Tv Review: At Home With Amy Sedaris S2 Episodes 1 & 2

at home with amy index

If Amy Sedaris was British I’d be starting a petition right now for her to be named an official national treasure who the BBC should hire 24/7. Admittedly she may die due to sleep deprivation and I haven’t thought this through, but either way I wish she was on our screens more than she is. Thankfully the US have finally started noticing how great she is with supporting roles in Unbreakable Kimmy Schmidt and No Activity, and she also provides the voice of Princess Carolyn in the sublime Bojack Horseman, while her TruTv series is only getting better with each and every episode.

Every episode of At Home With Amy Sedaris is a very special episode, tackling a theme or concept in depth, with the first of the new season covering teenagers. Starting with Amy buying alcohol for kids thinking that they’re going to use it for cooking, and the kids walking off laughing saying “Whatever old man” it’s funny from the outset as Sedaris happily sends herself up, and the laughs come thick and fast for the next twenty three minutes. Discussing how teenagers strike fear in to adults in the same way the words “Foreclosure and “Colonoscopy” do, Amy even has “a real live teenager” for us because she’ll do anything for her audience. She begins educating us all by going through her old teenage clothes and keepsakes, all of which have mysteriously shrunk in the wash, even a key, which allows Sedaris to be very silly and also disturb as it turns out she has six wisdom teeth.

From an ongoing joke about members of the adult cast throwing tantrums to an appearance from Matthew Broderick who’s written a book about teenagers, with him learning “Teenagers didn’t want to be in the book” (and turning in a subtle but delightful performance), it continues to be consistently funny and unpredictable. Amy calls on a variety of friends and experts to help the youth of today out, who inevitably are either rubbish or unsettling, with a knife enthusiast being the best of these as he chillingly rambles on about his love for sharp objects. It also features a tower of meat, a poster for a production of 12 Angry Jesus’s, and Amy sitting on a branch with a teenage boy singing a song with him, all of which was gloriously ridiculous and laugh out loud material, and as with every episode it’s completely unpredictable, you never know what will come next from the mind of Sedaris.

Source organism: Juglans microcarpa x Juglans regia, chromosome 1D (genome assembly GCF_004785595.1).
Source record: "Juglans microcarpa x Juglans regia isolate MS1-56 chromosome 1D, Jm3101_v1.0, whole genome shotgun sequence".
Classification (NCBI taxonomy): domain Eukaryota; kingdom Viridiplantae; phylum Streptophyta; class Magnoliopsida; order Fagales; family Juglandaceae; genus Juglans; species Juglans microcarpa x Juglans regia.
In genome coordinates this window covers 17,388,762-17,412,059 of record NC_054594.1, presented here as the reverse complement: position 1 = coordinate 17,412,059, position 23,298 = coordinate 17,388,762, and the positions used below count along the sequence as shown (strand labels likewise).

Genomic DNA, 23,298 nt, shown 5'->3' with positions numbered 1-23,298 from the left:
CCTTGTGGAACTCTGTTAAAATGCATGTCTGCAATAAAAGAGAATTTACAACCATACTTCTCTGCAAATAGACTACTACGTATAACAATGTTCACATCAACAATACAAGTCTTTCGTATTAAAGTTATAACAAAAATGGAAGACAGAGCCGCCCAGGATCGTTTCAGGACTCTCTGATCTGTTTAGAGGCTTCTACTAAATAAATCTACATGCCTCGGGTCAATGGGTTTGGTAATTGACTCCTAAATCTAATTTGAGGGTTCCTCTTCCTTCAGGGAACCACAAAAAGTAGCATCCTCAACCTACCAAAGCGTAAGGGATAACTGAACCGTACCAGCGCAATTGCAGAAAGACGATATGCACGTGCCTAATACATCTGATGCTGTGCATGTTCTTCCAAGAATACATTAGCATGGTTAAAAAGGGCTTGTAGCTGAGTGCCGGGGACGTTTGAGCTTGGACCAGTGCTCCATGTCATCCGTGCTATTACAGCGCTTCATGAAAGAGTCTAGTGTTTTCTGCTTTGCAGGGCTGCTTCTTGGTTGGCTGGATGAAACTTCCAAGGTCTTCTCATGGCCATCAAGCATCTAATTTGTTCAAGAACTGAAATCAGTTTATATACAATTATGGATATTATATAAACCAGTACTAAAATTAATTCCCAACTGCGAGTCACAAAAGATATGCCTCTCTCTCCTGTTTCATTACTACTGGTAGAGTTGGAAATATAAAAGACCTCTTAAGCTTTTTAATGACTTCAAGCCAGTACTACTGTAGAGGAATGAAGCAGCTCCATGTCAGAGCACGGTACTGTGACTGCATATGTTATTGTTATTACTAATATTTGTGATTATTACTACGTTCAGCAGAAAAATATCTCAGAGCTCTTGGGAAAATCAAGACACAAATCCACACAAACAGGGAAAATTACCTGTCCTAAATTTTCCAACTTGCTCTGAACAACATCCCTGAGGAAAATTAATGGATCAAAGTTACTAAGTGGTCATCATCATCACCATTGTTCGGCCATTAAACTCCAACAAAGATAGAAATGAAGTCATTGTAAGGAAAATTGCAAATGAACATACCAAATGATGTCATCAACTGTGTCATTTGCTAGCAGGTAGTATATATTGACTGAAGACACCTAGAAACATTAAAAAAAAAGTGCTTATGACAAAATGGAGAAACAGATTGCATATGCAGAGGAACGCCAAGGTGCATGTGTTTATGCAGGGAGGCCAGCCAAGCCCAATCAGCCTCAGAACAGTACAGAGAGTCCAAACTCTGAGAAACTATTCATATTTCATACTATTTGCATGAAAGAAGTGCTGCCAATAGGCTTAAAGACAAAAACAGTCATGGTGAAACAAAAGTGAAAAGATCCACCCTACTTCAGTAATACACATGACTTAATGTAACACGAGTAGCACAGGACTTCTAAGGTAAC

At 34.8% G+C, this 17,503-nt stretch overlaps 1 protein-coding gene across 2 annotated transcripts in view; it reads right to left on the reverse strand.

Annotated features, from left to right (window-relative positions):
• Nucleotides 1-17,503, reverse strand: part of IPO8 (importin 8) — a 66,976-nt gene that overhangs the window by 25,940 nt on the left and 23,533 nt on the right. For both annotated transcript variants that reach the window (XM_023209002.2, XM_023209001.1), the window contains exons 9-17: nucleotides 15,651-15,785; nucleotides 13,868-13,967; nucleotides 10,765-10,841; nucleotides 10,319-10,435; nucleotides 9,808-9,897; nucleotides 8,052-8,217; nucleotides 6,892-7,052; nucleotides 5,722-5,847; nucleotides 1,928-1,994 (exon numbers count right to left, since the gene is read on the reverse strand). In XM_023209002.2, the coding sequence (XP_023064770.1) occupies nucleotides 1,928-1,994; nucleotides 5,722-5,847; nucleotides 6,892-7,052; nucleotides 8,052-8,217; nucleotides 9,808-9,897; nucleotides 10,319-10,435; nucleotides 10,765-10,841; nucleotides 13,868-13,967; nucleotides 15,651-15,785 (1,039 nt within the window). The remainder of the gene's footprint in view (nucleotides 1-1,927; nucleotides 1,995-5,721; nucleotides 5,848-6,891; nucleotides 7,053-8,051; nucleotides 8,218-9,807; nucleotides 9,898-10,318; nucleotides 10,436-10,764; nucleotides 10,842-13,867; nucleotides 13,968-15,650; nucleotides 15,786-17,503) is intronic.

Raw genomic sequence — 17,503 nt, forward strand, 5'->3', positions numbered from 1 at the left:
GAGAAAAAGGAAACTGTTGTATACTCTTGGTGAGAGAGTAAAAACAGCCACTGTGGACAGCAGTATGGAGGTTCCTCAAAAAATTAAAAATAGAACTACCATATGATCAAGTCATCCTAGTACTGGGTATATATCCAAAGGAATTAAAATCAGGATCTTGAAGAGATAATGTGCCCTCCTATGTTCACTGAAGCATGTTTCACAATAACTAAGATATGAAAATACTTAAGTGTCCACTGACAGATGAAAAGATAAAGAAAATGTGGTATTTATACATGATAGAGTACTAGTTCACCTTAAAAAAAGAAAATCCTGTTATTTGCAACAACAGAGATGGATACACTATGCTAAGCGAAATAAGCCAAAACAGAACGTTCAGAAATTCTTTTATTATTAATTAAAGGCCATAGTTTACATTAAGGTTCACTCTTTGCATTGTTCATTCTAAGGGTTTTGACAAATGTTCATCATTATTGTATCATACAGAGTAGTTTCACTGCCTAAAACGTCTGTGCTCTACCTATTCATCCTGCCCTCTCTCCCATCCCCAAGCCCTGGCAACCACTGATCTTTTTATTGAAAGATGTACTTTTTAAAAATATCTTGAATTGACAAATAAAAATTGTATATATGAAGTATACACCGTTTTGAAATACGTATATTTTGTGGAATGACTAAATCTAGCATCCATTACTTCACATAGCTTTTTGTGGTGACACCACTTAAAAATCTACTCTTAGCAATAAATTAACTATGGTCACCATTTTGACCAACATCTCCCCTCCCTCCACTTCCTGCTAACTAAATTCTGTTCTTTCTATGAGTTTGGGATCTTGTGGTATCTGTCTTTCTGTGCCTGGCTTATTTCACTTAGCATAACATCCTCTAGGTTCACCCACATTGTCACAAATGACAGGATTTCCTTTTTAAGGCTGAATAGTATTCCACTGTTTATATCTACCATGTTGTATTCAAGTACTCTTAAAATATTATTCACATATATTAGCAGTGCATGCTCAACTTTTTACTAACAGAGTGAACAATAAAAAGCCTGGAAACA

The second episode was even better, with this week’s special episode seeing Amy wishing to use her platform for positive change given the state of the world these days, and so it was all about hats. I mean, how could you not have guessed? The dialogue sparkles throughout as she talks about previous episodes, commenting “And who could forget whatever last week’s was”, while the guest stars delivered and then some, with James Urbaniak featuring as a man who makes women’s hats for fruit, allowing for a beautifully daft segment where we got to see a raspberry in a beret, a pear in a wedding veil, a plum in a nurses hat, and a watermelon in a swimming cap. Naturally it goes wrong when Amy upsets Urbaniak with a throwaway joke and he gets angry with her, Urbaniak is superb at playing pissed off characters (and all other characters, for that matter) and has a great moment when he storms off.